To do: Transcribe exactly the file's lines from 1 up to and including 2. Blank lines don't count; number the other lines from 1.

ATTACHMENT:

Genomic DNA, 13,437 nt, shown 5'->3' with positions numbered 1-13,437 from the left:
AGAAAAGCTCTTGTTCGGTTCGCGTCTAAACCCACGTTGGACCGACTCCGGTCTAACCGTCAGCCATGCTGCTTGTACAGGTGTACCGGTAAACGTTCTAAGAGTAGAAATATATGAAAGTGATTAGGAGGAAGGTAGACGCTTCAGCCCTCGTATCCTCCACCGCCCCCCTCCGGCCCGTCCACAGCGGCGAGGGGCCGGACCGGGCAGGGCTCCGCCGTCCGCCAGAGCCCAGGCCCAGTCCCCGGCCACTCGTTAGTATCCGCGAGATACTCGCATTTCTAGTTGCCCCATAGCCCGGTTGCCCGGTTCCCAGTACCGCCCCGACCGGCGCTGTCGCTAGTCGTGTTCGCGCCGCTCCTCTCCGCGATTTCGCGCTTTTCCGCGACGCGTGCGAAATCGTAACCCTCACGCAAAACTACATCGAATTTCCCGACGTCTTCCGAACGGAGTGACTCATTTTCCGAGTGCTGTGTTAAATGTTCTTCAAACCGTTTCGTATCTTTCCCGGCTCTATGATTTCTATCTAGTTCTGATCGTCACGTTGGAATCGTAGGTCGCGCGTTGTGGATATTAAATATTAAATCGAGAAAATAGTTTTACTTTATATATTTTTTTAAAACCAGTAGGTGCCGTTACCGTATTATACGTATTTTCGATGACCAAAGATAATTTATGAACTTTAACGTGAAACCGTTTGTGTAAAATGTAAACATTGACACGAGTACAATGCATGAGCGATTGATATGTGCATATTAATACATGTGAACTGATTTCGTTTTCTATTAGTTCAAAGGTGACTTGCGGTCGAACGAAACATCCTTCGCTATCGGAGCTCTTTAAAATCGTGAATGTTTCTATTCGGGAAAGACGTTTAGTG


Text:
Genomic DNA, 13,437 nt, shown 5'->3' with positions numbered 1-13,437 from the left:
AGAAAAGCTCTTGTTCGGTTCGCGTCTAAACCCACGTTGGACCGACTCCGGTCTAACCGTCAGCCATGCTGCTTGTACAGGTGTACCGGTAAACGTTCTAAGAGTAGAAATATATGAAAGTGATTAGGAGGAAGGTAGACGCTTCAGCCCTCGTATCCTCCACCGCCCCCCTCCGGCCCGTCCACAGCGGCGAGGGGCCGGACCGGGCAGGGCTCCGCCGTCCGCCAGAGCCCAGGCCCAGTCCCCGGCCACTCGTTAGTATCCGCGAGATACTCGCATTTCTAGTTGCCCCATAGCCCGGTTGCCCGGTTCCCAGTACCGCCCCGACCGGCGCTGTCGCTAGTCGTGTTCGCGCCGCTCCTCTCCGCGATTTCGCGCTTTTCCGCGACGCGTGCGAAATCGTAACCCTCACGCAAAACTACATCGAATTTCCCGACGTCTTCCGAACGGAGTGACTCATTTTCCGAGTGCTGTGTTAAATGTTCTTCAAACCGTTTCGTATCTTTCCCGGCTCTATGATTTCTATCTAGTTCTGATCGTCACGTTGGAATCGTAGGTCGCGCGTTGTGGATATTAAATATTAAATCGAGAAAATAGTTTTACTTTATATATTTTTTTAAAACCAGTAGGTGCCGTTACCGTATTATACGTATTTTCGATGACCAAAGATAATTTATGAACTTTAACGTGAAACCGTTTGTGTAAAATGTAAACATTGACACGAGTACAATGCATGAGCGATTGATATGTGCATATTAATACATGTGAACTGATTTCGTTTTCTATTAGTTCAAAGGTGACTTGCGGTCGAACGAAACATCCTTCGCTATCGGAGCTCTTTAAAATCGTGAATGTTTCTATTCGGGAAAGACGTTTAGTG